This was Honey's syringe heart pendant. The pendant is approximately 10cm tall. I had never fired a syringe project this big before so was a little unsure as to how it would fire. During firing some areas of the pendant collapsed so Honey needed to build up the areas and then we fired again. When working with syringe its very important to build a good structure with the lines of PMC and also to make sure the lines are a full thickness.
Dierdre's necklace and earrings set was made using some poppy heads that I picked from my garden a year ago. Its important that the poppy heads are dry. She used PMC paste to cover the poppy...let it dry...coated again and kept repeating this until a thick enough layer was achieved. Pearls were then attached using some beads & wire and stringing techniques.
Saturday I ran a PMC Rings workshop. I had a really lovely group. Most of the group made two rings using lump PMC, stones, textures, cutters and syringe. We did have some problems with a couple of the rings breaking during filing, before firing. When this happens it can be very difficult to stop the piece from cracking at the same point even if it has been filled with paste. I find it best to fire the ring then finish the piece, maybe add more paste and fire again.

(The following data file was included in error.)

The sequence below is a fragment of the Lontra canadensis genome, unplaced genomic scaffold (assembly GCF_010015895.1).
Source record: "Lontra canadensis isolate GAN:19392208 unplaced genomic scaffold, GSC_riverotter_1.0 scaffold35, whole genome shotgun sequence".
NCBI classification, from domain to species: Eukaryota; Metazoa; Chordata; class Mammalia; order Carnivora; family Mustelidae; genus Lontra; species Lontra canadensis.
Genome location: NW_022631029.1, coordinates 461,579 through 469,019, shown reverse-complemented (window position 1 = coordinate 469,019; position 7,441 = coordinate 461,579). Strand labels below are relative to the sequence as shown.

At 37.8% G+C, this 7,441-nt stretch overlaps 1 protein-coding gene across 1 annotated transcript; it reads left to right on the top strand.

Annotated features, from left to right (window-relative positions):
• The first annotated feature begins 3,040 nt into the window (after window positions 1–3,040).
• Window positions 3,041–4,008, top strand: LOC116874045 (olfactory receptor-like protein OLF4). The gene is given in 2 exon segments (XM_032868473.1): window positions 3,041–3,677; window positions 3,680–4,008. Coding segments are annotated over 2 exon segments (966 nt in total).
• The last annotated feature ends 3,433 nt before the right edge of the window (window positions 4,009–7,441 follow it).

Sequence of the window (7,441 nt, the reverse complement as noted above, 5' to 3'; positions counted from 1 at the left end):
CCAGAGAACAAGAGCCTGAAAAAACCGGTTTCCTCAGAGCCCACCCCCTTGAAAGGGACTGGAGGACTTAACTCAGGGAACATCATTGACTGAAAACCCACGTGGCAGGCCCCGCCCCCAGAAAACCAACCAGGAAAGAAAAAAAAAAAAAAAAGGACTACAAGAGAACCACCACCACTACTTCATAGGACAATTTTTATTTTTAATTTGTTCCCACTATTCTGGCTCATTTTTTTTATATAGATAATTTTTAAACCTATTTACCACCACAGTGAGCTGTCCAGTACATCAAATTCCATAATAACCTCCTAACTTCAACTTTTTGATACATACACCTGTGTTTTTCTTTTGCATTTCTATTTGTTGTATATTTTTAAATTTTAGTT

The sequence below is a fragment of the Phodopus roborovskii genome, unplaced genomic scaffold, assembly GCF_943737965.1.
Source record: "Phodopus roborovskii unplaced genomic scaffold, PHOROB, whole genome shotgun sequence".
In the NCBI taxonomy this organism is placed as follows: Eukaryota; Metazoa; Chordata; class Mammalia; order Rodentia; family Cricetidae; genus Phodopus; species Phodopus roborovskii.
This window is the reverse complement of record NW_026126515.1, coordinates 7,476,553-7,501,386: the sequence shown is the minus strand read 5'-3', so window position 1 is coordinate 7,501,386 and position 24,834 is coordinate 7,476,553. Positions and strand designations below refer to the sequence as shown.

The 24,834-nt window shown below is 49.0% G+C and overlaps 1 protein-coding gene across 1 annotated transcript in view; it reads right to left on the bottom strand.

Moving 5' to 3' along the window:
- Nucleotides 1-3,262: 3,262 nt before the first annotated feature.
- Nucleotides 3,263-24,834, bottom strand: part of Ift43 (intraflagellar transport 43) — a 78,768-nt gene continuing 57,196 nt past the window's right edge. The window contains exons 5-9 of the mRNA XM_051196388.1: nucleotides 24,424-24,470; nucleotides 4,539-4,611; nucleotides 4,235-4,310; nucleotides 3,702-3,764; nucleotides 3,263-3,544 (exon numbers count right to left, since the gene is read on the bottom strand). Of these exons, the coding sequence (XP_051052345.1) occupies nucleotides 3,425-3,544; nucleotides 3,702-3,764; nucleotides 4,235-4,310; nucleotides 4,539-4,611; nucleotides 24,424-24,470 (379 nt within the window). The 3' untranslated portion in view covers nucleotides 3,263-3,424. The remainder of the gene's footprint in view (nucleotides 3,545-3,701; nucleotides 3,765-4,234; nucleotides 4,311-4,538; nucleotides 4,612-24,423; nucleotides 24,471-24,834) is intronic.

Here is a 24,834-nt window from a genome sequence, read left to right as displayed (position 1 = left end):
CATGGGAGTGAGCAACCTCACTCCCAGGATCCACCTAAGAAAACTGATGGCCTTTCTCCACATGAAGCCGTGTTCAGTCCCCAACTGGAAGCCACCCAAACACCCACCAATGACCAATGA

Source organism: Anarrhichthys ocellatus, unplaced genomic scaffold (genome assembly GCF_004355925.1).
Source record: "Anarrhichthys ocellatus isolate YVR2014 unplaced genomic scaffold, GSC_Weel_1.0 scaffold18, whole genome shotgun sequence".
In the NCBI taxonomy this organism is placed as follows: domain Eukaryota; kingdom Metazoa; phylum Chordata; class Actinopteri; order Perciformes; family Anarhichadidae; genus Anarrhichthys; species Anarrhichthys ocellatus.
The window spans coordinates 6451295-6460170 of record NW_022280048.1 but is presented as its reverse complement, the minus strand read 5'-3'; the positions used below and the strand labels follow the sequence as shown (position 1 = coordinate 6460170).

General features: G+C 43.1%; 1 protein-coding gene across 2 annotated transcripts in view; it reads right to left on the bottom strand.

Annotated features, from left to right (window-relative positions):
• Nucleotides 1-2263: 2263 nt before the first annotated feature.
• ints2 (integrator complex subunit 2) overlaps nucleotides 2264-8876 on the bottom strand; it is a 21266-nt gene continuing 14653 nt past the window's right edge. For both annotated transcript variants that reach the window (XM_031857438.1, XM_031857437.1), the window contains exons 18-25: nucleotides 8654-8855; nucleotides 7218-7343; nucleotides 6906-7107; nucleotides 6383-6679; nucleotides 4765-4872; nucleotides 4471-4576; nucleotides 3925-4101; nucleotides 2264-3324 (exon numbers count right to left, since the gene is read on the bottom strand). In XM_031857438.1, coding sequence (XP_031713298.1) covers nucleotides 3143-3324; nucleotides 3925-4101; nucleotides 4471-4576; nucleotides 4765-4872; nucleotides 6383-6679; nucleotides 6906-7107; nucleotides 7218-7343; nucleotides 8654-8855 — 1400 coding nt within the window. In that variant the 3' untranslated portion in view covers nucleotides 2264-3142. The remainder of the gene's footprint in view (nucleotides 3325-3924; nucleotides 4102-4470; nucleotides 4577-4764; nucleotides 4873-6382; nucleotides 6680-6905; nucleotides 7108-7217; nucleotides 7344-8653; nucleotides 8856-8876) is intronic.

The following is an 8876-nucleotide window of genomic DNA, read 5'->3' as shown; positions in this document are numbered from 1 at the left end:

This ring is a good example of how liver of sulphur can react. This piece was submerged in LoS after it had cooled for 10 minutes. As you can see the silver has been oxidised an almost gold colour. I think this looks beautiful with the green stone. Liver of Sulphur is fairly unpredictable and many factors, such as heat of water, strength of liquid, type of water, will effect the colour you get. You can see more images of the workshops on our Facebook page.
After my busy week I had an unusual day off on Sunday so we went to Cotswold Wildlife Park. We probably go once or twice a year, its always a great day out and Harry can come too. The park has had lots of improvements made....and they've now got three male Giraffes!!